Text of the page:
It is obvious that most people wish to have light skin. When I was small my friends, those innocent kids, who were dark-skinned used to wish for lighter skin on their birthdays. Many dark-skinned people face complications of different forms just because they were born dark. “Kalo Din” as a bad day, “Kalo” person as if somehow, they are less of a human due to their color tells us how we perceive the color black. It is time we redefine the color black.
In the context of Nepal, when the child is born, it is common to find visitors commenting on the color of the baby as part of the compliment--lighter the better of course. When that dark-skinned child starts school, other challenges come along the way. There is where they start getting nicknames like “Kaaley” and “Kaali”. Some may argue these nicknames are a form of love but guess what? It’s mostly not. We never consider that child’s mentality and we kind of make them believe being lighter-skinned somehow means more beautiful and superior. And it seems to apply more on girls than boys.
As time passes by that dark child and even her friends, are socialized and groomed up in such a way with a concept that being black is not beautiful. No matter at school or home or even at relatives’ house, her skin color becomes a topic of discussion time and again. Her skin color is mentioned several times intentionally or unintentionally which she doesn’t want to hear more. This also massively affects confidence and shatters their self-esteem.
There comes a time when that dark girl enters her teenage. For dark-skinned girls in our community, this phase is one of the toughest ones. The girl stands in front of the mirror wishing her skin was lighter. She compares her skin with her lighter friends and tries to build that much-needed confidence. Probably the only satisfaction she gets is when she knows she is going to be around someone even darker. She then tries multiple makeup products, starts believing whatever ideas she hears and reads to look lighter. She realizes the real life does not come with a photo editor app. Some girls are even forced to give up on their dreams just because of their skin color. She is constantly hit with a feeling of less respect and different dimension of judgment just because of her skin color.
Our mind is programmed such that we think black means less attractive or even a “jinx” at times. We don’t even bother thinking black is just another color and it could resemble something beautiful and powerful. Perhaps we need to remind ourselves the very first learning at school happened on a blackboard. We love wearing black suits to look smart and bold. In the Maasai tribes of Kenya and Tanzania, the color black is associated with rain clouds, becoming a symbol of life and prosperity. But here we are guided by certain philosophies where black symbolizes negativities like the "blacklist", "black market", "black flag", "black magic" et cetera. We know black is just a color, however, we have set our mindset to think to be fair is beautiful and being dark isn’t. We have heard stories of dark-skinned bleaching their skin, putting tons of make-up only to be accepted in the group.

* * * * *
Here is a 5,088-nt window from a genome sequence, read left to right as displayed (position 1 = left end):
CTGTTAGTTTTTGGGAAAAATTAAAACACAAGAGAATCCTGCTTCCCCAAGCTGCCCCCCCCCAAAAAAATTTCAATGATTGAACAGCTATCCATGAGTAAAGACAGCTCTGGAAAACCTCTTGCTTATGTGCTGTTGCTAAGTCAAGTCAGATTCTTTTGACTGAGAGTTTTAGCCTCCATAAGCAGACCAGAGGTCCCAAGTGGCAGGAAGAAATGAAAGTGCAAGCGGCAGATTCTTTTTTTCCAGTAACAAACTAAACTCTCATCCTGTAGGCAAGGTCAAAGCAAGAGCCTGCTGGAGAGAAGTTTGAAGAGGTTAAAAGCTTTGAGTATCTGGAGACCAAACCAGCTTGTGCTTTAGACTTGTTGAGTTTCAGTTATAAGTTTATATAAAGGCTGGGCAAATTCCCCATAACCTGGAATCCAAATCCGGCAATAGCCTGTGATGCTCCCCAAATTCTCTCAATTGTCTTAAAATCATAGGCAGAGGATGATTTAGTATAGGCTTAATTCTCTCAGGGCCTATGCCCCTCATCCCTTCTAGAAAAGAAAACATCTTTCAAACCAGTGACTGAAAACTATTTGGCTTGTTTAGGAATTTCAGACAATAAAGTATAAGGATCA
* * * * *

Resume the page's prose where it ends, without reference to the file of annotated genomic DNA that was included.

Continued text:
Every color has its importance and meaning. For example, red symbolizes love. We do not know who defined the symbols of all these colors but just because someone had a specific idea at some point in history does not mean we cannot evolve for better. We could reduce so much hate and social problems if we could treat every color equally. If we redefine black as “bold and beautiful” probably the next generation with dark skin would be proud of their instinct and fulfill their potential with high self-esteem. Who knows, there might come a time in the future where makeup products will be widely sold to make skin darker instead?
Everyone deserves the crown of their beauty and uniqueness. You are beautiful regardless of your skin color. There will also be toxic people in society, so people with dark skin should remember that they are not here to improve everyone- that’s not practical anyway. We hardly hear about anyone with dark skin winning international beauty pageants. Some dark-skinned do win the pageants but they are few and far between. But 2019 was different as black women won both the Miss World and Miss Universe titles with Toni-Ann Singh of Jamaica crowned Miss World and Zozibini Tunzi Miss Universe.
Tunzi grew up in a society where dark-skinned wasn’t deemed beautiful but knew she could be a role model. After winning the Miss Universe competition, she now wants to see black children do not feel inferior because of their skin color. It is time we all accepted what we have and what we are provided by mother nature. Beauty is just not having lighter skin, it comes in different flavors and shades. There may come a day when the future generation may accept black as the color of boldness, comfort, strength, beauty, and protection if we start changing our mindset today. Beauty lies in the eyes of beholders. We need to renovate our perceptions of beauty leaving behind all the stereotypical thoughts regarding color black.
Today there are many famous and successful doctors, lawyers, teachers, engineers, leaders, singers, players, movie stars in the world who are successful despite being black. Neither all are black, nor all are white. No matter what their skin colors are, they have made their journeys possible due to their inner potential, hard work and dedication. When we are confident and be bold enough to stand out in the crowd, we can change the perception. So, it’s time to shine not to hide your inner potential and the shade of your skin color.